Rooms spiral up from a garden courtyard to a rooftop terrace at this family house in Japan's Yamaguchi Prefecture by Tokyo studio Keiko Maita Architect Office.
Named House J, the two-storey residence contains three split levels that enclose the central courtyard. There are few external windows, but most face inward towards the courtyard.
Half-height staircases run along the east and west sides of the courtyard, creating the three split levels, while the secluded roof terrace begins at the top of the spiral.
"This house was designed for a client in need of privacy and seclusion from the outside," says Keiko Maita Architect Office, explaining the rationale behind the layout. "The continuity between the interior and exterior spaces increases the size of the house."
The architects used horizontal timber siding to clad the exterior walls, plus wooden floors run through the entire house.
Part of the structure is raised up from the ground to allow a driveway for two cars to slot underneath.
Other recently completed houses in Japan include a weekend retreat shaped like a children's shape-sorter toy and an opaque house above a pet shop. See more Japanese houses on Dezeen, or see our Pinterest board filled with Japanese residences.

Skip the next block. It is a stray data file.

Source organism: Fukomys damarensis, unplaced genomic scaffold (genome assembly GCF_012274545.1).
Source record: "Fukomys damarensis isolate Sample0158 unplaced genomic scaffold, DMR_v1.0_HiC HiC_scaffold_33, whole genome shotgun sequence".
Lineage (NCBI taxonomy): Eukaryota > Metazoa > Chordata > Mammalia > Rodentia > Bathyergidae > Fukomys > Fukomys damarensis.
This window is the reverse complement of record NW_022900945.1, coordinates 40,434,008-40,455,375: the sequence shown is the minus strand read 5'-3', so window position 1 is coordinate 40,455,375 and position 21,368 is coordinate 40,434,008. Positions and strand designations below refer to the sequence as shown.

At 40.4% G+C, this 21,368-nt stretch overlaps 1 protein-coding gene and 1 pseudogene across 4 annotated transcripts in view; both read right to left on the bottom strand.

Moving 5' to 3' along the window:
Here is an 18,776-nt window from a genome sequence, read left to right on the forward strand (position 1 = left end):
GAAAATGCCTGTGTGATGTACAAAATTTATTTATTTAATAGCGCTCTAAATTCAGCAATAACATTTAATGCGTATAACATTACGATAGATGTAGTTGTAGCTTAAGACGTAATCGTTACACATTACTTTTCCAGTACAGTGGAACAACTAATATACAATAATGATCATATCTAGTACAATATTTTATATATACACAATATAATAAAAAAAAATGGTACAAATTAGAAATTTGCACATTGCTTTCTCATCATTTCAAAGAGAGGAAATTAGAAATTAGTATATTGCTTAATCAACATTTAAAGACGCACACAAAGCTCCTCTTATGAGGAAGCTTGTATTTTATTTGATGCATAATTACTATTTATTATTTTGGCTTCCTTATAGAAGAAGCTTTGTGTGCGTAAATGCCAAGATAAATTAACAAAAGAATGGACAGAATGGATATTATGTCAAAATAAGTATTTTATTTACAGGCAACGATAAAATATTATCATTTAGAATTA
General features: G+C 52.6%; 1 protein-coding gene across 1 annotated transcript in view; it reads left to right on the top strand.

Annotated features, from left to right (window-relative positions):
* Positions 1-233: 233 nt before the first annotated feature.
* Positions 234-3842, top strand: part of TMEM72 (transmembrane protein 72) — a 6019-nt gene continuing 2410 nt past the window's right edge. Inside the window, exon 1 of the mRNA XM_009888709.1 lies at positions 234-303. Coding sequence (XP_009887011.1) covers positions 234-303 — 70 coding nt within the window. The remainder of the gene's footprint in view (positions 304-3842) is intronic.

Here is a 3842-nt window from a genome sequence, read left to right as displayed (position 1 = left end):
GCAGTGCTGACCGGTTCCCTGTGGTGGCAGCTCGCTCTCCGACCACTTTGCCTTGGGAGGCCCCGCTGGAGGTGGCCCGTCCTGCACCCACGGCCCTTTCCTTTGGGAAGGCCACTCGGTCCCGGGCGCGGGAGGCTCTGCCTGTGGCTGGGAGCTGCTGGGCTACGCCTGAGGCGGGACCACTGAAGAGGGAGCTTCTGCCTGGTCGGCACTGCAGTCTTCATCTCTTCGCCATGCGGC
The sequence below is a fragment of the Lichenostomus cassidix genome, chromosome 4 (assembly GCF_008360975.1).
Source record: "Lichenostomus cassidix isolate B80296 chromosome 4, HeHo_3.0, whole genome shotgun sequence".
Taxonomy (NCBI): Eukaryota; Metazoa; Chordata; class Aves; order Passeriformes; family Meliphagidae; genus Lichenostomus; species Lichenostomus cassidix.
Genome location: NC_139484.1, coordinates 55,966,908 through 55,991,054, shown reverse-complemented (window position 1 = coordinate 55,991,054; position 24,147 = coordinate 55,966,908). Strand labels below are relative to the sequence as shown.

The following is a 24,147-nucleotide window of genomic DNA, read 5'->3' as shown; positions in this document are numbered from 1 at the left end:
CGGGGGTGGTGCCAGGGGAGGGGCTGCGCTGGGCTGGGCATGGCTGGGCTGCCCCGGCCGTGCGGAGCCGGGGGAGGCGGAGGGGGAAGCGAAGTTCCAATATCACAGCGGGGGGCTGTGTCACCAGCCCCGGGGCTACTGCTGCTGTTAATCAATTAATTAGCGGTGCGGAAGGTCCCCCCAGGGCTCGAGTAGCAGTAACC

Here are a few extra details from Keiko Maita Architect Office:
The "House J" is a small house (100m2) situated in Yamaguchi-prefecture, Japan. This house was designed for a client in need of privacy and seclusion from the outside. The site is narrow (120m2) and is surrounded by residences.
The "House J" has three floors that are built around a small inner garden: 1st floor: dining room, kitchen, family space; 2nd floor: study, reading space; 3rd floor: bedroom.
The three floors are connected together by a roof terrace.
The spaces of the house are open toward the inner garden. The inner garden is also visible from the roof terrace. The inner garden is exclusive in a narrow site but the continuity between the interior and exterior spaces increases the size of the house.